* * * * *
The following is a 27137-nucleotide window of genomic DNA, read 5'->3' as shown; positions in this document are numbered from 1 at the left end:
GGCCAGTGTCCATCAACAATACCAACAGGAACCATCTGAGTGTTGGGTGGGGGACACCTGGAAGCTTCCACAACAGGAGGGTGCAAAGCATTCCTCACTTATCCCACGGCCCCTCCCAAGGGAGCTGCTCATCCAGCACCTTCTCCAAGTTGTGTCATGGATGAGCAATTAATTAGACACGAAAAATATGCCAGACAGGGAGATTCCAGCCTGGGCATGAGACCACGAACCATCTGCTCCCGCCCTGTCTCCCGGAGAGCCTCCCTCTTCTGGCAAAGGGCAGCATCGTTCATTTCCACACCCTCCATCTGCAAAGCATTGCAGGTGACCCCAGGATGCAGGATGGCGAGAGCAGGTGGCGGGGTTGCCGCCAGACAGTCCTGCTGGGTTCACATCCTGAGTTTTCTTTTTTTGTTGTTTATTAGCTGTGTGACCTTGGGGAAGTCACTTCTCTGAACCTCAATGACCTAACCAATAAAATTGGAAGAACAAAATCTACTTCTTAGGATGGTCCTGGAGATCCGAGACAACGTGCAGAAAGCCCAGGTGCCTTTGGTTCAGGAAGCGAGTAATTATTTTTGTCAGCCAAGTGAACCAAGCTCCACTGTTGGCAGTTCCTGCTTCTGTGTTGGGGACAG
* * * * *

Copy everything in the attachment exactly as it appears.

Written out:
The following is a 27137-nucleotide window of genomic DNA, read 5'->3' as shown; positions in this document are numbered from 1 at the left end:
GGCCAGTGTCCATCAACAATACCAACAGGAACCATCTGAGTGTTGGGTGGGGGACACCTGGAAGCTTCCACAACAGGAGGGTGCAAAGCATTCCTCACTTATCCCACGGCCCCTCCCAAGGGAGCTGCTCATCCAGCACCTTCTCCAAGTTGTGTCATGGATGAGCAATTAATTAGACACGAAAAATATGCCAGACAGGGAGATTCCAGCCTGGGCATGAGACCACGAACCATCTGCTCCCGCCCTGTCTCCCGGAGAGCCTCCCTCTTCTGGCAAAGGGCAGCATCGTTCATTTCCACACCCTCCATCTGCAAAGCATTGCAGGTGACCCCAGGATGCAGGATGGCGAGAGCAGGTGGCGGGGTTGCCGCCAGACAGTCCTGCTGGGTTCACATCCTGAGTTTTCTTTTTTTGTTGTTTATTAGCTGTGTGACCTTGGGGAAGTCACTTCTCTGAACCTCAATGACCTAACCAATAAAATTGGAAGAACAAAATCTACTTCTTAGGATGGTCCTGGAGATCCGAGACAACGTGCAGAAAGCCCAGGTGCCTTTGGTTCAGGAAGCGAGTAATTATTTTTGTCAGCCAAGTGAACCAAGCTCCACTGTTGGCAGTTCCTGCTTCTGTGTTGGGGACAG